Iodine was discovered in the 1800s and has been widely used in the treatment of goiter ever since. In 1924, Americans have started to use it as an additive to table salt in order to address the high prevalence of iodine deficiency.
While the fact that iodized salt is enough to meet body`s requirements, studies show that iodine in table salt has quite poor absorption, which means that the body doesn’t fully absorb it.
Recommended Daily Allowance
For adults, the RDA of iodine is 150 micrograms, for pregnant women 220 micrograms, and it`s 290 micrograms for lactating women. These dosages were established to prevent goiter, but they don’t supply the body with enough quantities needed for optimal thyroid, immune system, and endocrine system function.
According to findings of the National Health and Nutrition Examination Survey, iodized salt hasn’t helped eliminate iodine deficiency whatsoever. They have indicated quite low levels of iodine in over 50 percent of the population.
Healthy iodine levels are vital for all aspects of health; as a matter of fact, doctors have used iodine in medical practice in the past, typically using a gram of potassium iodide, which contains 770 mg of iodine.
According to Dr. Albert S. Gyorgi (1893–1986), the physician who discovered vitamin C, “When I was a medical student, iodine in the form of KI was the universal medicine. Nobody knew what it did, but it did something and did something good. We students used to sum up the situation in this little rhyme:
If ye don’t know where, what, and why
Prescribe ye then K and I.”
Iodine’s Role in the Body
Not only iodine has critical role in thyroid function and proper metabolism, but it is also needed for healthy immunity and offers many therapeutic benefits like anticancer, antiviral, antiparasitic, and antibacterial properties.
Apart from the thyroid, the glandular system is yet another storage site for iodine. The brain, prostate, breasts, and ovaries also contain high amounts of iodine, and literally every cell in the body relies on this element. In case of iodine deficiency, all storage sites become depleted, increasing the risk for many conditions, even cancer.
Hypothyroidism and Its Symptoms
As explained in the book Iodine, Why You Need It, Why You Can’t Live Without It, the thyroid needs iodine for the production of its hormones and regulation of body`s metabolism. Hypothyroidism is a condition characterized by a low metabolic rate and symptoms like dry skin, muscle cramps, cold hands and feet, inability to concentrate, menstrual irregularities, poor memory, high cholesterol levels, puffy eyes, and weight gain. This condition is very common in iodine deficient individuals and it has been found that iodine supplementation goes a long way in improving its symptoms.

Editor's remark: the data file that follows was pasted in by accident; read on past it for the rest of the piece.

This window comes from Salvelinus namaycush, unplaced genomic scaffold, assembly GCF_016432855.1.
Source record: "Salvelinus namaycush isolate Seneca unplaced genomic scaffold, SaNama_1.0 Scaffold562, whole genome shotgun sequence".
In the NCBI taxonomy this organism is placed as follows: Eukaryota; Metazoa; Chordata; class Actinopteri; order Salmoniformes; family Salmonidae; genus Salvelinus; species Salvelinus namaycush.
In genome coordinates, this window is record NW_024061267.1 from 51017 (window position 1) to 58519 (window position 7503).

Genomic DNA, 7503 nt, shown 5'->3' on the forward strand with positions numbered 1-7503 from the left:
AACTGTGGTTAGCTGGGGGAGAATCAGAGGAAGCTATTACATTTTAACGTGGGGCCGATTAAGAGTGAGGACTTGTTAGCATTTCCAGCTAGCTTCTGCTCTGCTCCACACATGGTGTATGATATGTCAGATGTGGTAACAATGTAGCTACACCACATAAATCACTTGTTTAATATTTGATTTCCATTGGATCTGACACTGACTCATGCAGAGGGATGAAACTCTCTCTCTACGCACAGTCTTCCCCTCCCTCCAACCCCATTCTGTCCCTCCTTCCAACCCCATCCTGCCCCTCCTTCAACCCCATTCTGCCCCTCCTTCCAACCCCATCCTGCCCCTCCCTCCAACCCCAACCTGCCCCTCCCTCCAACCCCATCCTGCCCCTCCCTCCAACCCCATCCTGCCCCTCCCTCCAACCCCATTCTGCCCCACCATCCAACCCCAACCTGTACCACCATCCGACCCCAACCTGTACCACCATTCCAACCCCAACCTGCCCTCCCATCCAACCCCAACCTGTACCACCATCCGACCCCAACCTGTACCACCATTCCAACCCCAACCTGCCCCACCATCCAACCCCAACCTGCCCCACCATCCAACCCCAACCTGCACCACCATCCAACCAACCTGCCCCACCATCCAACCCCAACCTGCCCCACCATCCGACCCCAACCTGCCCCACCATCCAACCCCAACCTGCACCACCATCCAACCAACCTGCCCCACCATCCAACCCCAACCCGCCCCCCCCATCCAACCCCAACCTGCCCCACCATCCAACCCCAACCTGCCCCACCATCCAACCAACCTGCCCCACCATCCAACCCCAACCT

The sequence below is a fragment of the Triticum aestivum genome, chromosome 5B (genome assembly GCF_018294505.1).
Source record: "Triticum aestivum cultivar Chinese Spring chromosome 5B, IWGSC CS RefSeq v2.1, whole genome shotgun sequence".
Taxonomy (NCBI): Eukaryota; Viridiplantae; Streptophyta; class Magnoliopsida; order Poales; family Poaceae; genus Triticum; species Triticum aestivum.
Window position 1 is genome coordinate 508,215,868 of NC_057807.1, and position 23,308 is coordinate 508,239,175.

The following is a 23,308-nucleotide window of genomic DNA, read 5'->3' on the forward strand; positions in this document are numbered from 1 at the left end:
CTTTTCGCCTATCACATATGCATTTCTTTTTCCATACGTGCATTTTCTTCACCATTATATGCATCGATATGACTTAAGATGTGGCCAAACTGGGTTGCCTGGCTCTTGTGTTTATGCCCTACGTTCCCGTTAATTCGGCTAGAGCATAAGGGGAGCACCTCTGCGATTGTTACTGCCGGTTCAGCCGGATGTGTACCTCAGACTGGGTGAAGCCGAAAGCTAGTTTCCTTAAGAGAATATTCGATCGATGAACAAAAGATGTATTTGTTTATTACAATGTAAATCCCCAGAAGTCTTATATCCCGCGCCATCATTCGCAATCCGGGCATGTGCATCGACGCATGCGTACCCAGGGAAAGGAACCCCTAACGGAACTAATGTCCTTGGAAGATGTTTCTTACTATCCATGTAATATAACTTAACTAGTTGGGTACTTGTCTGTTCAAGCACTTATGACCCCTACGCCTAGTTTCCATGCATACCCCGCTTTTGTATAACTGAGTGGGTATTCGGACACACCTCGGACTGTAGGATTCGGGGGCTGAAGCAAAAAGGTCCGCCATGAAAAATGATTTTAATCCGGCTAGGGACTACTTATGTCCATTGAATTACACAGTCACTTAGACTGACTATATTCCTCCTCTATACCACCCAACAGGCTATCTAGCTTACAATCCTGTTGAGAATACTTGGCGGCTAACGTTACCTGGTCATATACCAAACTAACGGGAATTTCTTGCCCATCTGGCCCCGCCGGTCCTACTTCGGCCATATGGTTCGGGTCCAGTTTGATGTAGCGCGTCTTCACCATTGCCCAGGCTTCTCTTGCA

Iodine As An Anti-Cancer Nutrient
The natural life cycle of healthy cells revolves around growth, division, and death. Apoptosis is a natural process, referring to the death of body`s cells. The already exhausted cells are continually swapped for new cells. Apoptosis regulates cell division and ensures normal life cycle. However, abnormal cells naturally don’t undergo this process and their abnormal growth eventually wreaks havoc to the body.
It has been scientifically shown that iodine is a potent anticancer nutrient that supports apoptosis when taken in large quantities, meaning quantities exceeding the RDA. It has been also shown that chronic deficiency and the inability t use iodine set the stage for breast cancer, uterus cancer, prostate cancer, and ovaries cancer.
Causes of Iodine Deficiency
The most common causes and contributing factors for iodine deficiency are as follows:
- Deforestation, poor farming practices, and soil erosion, all of which deplete minerals from the soil, causing the crops to be low in iodine
- Exposure to toxic chemicals
- The replacement of iodine as bread dough ingredient which resulted in thyroid disorders and thyroid cancer
- Exposure to chlorine and fluoride
Sources of Iodine
- Sea weed are quite concentrated source of iodine
- Soil around oceans is an excellent source of iodine
- Sea veggies, animals that graze near coastal areas
- Crops grown in iodine-rich soil
Testing for Iodine Levels
The research done by physicians Guy Abraham, M.D. (former professor of medicine at UCLA); David Brownstein, M.D. (author and Director of the Center for Holistic Medicine in W. Bloomfield, MI); and Jorge Flechas, M.D. (Director of Flechas Family Practice in Hendersonville, N.C.), shows one again that the body needs more iodine than the suggested RDA.
Guy Abraham, Brownstein and Flechas have created a method of measuring iodine levels that is based on two parts. The first one is urinary spot test and the second involves urine loading test. The first one is designed to establish the baseline of iodine in the body and is followed by supplementation with 50 mg of iodine and 24-hour collection of the urine. Both samples are then sent to laboratory for testing.